Gresso asserts that, rather than making a determination of whether a firearm was "literally" possessed exclusively for "sporting purposes or collection," the court should examine the circumstances surrounding the possession, as discussed in Application Note 101 of Sec. 2K2.1. He argues that "sporting purposes" and "collection" are merely examples of mitigating circumstances deserving of a reduction and urges this court to look beyond the explicit words in the Guidelines and examine the "true basis" for the reduction: lawful and peaceable possession. In effect, Gresso seeks refuge under a provision that allows a reduction for firearms possessed "solely for lawful sporting purposes or collection" while arguing that "the sentencing court's only reason for not allowing the defendant a reduction was that this was not sport, recreation or collection." Appellant's Br. at 9. This is a contradiction that Gresso is unable to dispel.
Although there is no direct Seventh Circuit authority on Sec. 2K2.1(b)(2), other circuits in considering the scope of this provision have demanded strict compliance with the requirements of the guideline. A firearm must have been acquired solely for sporting purposes or collection, and it must be possessed or used solely for sport or collection. The two listed uses, sporting purposes and collection, exhaust this excepted category. The First Circuit has held that, although self-defense is lawful in appropriate circumstances, it is not covered by Sec. 2K2.1(b)(2). Cousens, 942 F.2d at 803. The court suggested that interpreting the Guidelines to allow a self-defense reduction might result in self-defense claims overwhelming the explicit category of sport and collection. Id. In United States v. Wilson, the Sixth Circuit declared that "the only 'intended lawful use' which would support a decrease in the offense level is sport or recreation." 878 F.2d 921, 924 (6th Cir.1989).2 The defendant in Wilson held a gun as collateral for payment for an automotive repair job. Gresso points to Wilson as a bad outcome and urges us to extend the definition of the intended uses beyond a "literal reading" of the Guidelines in order to avoid such an "unjust result." Appellant's Br. at 9.
Gresso seems to base his argument on cases in which a firearm was acquired for sporting purposes or collection but a dispute arose over whether it was currently possessed or intended for that sole lawful purpose. In particular, Gresso points to United States v. Shell, 972 F.2d 548 (5th Cir.1992), where the Fifth Circuit articulated a need for examining the surrounding circumstances and for determining whether possession was actually lawful. But Gresso fails to acknowledge that in Shell the court specifically found that "lawful recreation or collection ... must be the sole intended uses." 972 F.2d at 553. The other circuits are in accord: not only must a firearm be of a type that would be acquired for sporting uses or for collection, but it must also be possessed or used solely for those purposes. A firearm taken from a lawful hunting collection for use as personal protection is not covered by Sec. 2K2.1(b)(2). Kissinger, 986 F.2d 1244; Morrison, 983 F.2d 730 (hunting gun carried in concealed fashion in a shoulder holster was not possessed solely for hunting purposes); United States v. Uzelac, 921 F.2d 204, 206 (9th Cir.1990) (loaded shotgun kept on display rack is in "a condition perhaps more consistent with use for personal protection than use as a hunting weapon"); Wyckoff, 918 F.2d 925 (loaded high powered hunting rifle possessed for self-defense or self-protection will not qualify for reduction); United States v. Smeathers, 884 F.2d 363 (8th Cir.1989) (rifle obtained and previously used for hunting purposes, which was actually used for the purpose of venting anger, did not meet the requirements of lawful acquisition and lawful possession).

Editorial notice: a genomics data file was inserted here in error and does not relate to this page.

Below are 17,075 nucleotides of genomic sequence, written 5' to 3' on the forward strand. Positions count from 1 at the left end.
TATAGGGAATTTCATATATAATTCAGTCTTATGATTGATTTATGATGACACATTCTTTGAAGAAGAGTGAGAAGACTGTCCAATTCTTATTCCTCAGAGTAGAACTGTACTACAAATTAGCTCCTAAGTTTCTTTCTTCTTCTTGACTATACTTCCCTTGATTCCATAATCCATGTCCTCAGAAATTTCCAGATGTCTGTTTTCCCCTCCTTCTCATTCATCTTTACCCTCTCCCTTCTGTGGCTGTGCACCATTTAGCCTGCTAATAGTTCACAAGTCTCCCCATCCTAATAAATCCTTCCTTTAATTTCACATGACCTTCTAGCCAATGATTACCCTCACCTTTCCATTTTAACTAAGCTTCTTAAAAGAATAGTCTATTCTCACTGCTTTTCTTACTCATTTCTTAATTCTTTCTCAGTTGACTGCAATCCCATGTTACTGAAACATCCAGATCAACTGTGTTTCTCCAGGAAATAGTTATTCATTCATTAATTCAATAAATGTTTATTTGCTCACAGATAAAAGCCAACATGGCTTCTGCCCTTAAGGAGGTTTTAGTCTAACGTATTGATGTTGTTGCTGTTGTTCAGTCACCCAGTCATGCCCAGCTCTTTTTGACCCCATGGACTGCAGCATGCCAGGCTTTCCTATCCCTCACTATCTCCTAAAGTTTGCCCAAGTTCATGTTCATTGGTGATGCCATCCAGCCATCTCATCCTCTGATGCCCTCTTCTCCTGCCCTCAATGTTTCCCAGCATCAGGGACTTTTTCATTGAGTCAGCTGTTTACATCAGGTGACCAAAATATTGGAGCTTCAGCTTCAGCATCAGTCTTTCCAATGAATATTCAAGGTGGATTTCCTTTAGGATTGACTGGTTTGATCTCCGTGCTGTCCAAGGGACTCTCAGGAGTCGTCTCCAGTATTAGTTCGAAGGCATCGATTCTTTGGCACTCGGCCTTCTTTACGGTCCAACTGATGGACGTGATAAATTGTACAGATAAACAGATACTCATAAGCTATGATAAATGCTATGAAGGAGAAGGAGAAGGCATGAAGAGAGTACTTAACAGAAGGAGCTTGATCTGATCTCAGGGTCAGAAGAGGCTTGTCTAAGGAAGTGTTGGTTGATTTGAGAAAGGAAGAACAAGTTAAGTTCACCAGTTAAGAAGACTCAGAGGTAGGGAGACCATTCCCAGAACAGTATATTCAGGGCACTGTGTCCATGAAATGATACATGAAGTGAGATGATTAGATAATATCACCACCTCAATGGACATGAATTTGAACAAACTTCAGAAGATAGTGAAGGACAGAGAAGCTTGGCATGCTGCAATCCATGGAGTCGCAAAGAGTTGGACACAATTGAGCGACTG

Because we conclude that Sec. 2K2.1(b)(2) does not extend to uses beyond sporting and collection, we need not consider whether the discussion of surrounding circumstances in Application Note 10 could be of assistance to Gresso. 18 U.S.C. Sec. 922(g) provides that convicted felons may not possess firearms. A defendant who possesses a firearm for sporting uses or collection still violates Sec. 922, but the Sentencing Commission allows a reduction in penalty for certain types of possession; these favored uses do not include self-protection. It is easy to understand why self-protection is not included. Attempting to distinguish as a practical matter between defensive and potentially offensive purposes might be next to impossible. Gresso has conceded that the Raven pistol was not acquired, nor was it being used, for sporting purposes or collection. Therefore, the district court properly denied the reduction.
Application Note 10 states:
Under subsection (b)(2) [of 2K2.1], "lawful sporting purposes or collection" as determined by the surrounding circumstances, provides for a reduction to an offense level of 6. Relevant surrounding circumstances include the number and type of firearms, the amount and type of ammunition, the location and circumstances of possession and actual use, the nature of the defendant's criminal history (e.g., prior convictions for offenses involving firearms), and the extent to which possession was restricted by local law....
Prior versions of the provision stated that the reduction applied to "sport or recreation." It was subsequently amended to read "lawful sporting purposes or collection." USSG App. C No. 189